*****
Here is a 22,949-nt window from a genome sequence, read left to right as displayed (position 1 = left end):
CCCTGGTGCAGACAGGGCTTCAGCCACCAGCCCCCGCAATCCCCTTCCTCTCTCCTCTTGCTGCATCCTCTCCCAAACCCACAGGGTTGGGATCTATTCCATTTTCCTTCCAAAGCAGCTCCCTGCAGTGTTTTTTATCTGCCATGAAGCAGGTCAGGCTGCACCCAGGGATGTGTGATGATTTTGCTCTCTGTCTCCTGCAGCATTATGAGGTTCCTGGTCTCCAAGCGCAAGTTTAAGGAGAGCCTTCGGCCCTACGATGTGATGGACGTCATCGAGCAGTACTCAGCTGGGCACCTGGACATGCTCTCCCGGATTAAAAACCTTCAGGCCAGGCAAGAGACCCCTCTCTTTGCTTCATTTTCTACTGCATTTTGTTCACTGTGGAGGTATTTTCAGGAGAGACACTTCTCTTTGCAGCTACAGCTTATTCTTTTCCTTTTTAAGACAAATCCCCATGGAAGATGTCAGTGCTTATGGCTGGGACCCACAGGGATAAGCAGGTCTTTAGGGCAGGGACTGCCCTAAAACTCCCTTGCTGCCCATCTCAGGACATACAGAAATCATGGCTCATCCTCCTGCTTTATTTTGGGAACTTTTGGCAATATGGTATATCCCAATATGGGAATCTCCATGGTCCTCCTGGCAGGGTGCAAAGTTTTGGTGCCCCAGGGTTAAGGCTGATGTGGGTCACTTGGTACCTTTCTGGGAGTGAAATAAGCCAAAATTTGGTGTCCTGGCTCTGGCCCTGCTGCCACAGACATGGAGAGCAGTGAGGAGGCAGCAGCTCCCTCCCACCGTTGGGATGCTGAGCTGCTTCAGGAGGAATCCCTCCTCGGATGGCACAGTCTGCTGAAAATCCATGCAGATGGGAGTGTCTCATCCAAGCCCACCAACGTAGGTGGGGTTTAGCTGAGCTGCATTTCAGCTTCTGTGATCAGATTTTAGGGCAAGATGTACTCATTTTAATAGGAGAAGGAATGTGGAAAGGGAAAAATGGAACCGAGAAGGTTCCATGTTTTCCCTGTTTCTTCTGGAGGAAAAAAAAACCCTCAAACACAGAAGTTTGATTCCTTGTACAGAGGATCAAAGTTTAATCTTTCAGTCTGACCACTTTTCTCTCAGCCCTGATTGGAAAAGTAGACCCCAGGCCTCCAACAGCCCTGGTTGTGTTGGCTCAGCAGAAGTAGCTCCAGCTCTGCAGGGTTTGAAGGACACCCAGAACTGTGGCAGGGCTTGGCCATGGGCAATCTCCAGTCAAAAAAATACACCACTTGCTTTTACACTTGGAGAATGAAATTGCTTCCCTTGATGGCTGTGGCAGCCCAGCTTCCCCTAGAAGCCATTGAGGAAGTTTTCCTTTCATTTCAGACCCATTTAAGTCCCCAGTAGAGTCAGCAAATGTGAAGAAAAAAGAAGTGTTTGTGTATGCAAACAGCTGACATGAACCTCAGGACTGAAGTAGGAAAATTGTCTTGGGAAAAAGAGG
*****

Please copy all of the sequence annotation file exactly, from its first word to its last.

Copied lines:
Here is a 22,949-nt window from a genome sequence, read left to right as displayed (position 1 = left end):
CCCTGGTGCAGACAGGGCTTCAGCCACCAGCCCCCGCAATCCCCTTCCTCTCTCCTCTTGCTGCATCCTCTCCCAAACCCACAGGGTTGGGATCTATTCCATTTTCCTTCCAAAGCAGCTCCCTGCAGTGTTTTTTATCTGCCATGAAGCAGGTCAGGCTGCACCCAGGGATGTGTGATGATTTTGCTCTCTGTCTCCTGCAGCATTATGAGGTTCCTGGTCTCCAAGCGCAAGTTTAAGGAGAGCCTTCGGCCCTACGATGTGATGGACGTCATCGAGCAGTACTCAGCTGGGCACCTGGACATGCTCTCCCGGATTAAAAACCTTCAGGCCAGGCAAGAGACCCCTCTCTTTGCTTCATTTTCTACTGCATTTTGTTCACTGTGGAGGTATTTTCAGGAGAGACACTTCTCTTTGCAGCTACAGCTTATTCTTTTCCTTTTTAAGACAAATCCCCATGGAAGATGTCAGTGCTTATGGCTGGGACCCACAGGGATAAGCAGGTCTTTAGGGCAGGGACTGCCCTAAAACTCCCTTGCTGCCCATCTCAGGACATACAGAAATCATGGCTCATCCTCCTGCTTTATTTTGGGAACTTTTGGCAATATGGTATATCCCAATATGGGAATCTCCATGGTCCTCCTGGCAGGGTGCAAAGTTTTGGTGCCCCAGGGTTAAGGCTGATGTGGGTCACTTGGTACCTTTCTGGGAGTGAAATAAGCCAAAATTTGGTGTCCTGGCTCTGGCCCTGCTGCCACAGACATGGAGAGCAGTGAGGAGGCAGCAGCTCCCTCCCACCGTTGGGATGCTGAGCTGCTTCAGGAGGAATCCCTCCTCGGATGGCACAGTCTGCTGAAAATCCATGCAGATGGGAGTGTCTCATCCAAGCCCACCAACGTAGGTGGGGTTTAGCTGAGCTGCATTTCAGCTTCTGTGATCAGATTTTAGGGCAAGATGTACTCATTTTAATAGGAGAAGGAATGTGGAAAGGGAAAAATGGAACCGAGAAGGTTCCATGTTTTCCCTGTTTCTTCTGGAGGAAAAAAAAACCCTCAAACACAGAAGTTTGATTCCTTGTACAGAGGATCAAAGTTTAATCTTTCAGTCTGACCACTTTTCTCTCAGCCCTGATTGGAAAAGTAGACCCCAGGCCTCCAACAGCCCTGGTTGTGTTGGCTCAGCAGAAGTAGCTCCAGCTCTGCAGGGTTTGAAGGACACCCAGAACTGTGGCAGGGCTTGGCCATGGGCAATCTCCAGTCAAAAAAATACACCACTTGCTTTTACACTTGGAGAATGAAATTGCTTCCCTTGATGGCTGTGGCAGCCCAGCTTCCCCTAGAAGCCATTGAGGAAGTTTTCCTTTCATTTCAGACCCATTTAAGTCCCCAGTAGAGTCAGCAAATGTGAAGAAAAAAGAAGTGTTTGTGTATGCAAACAGCTGACATGAACCTCAGGACTGAAGTAGGAAAATTGTCTTGGGAAAAAGAGG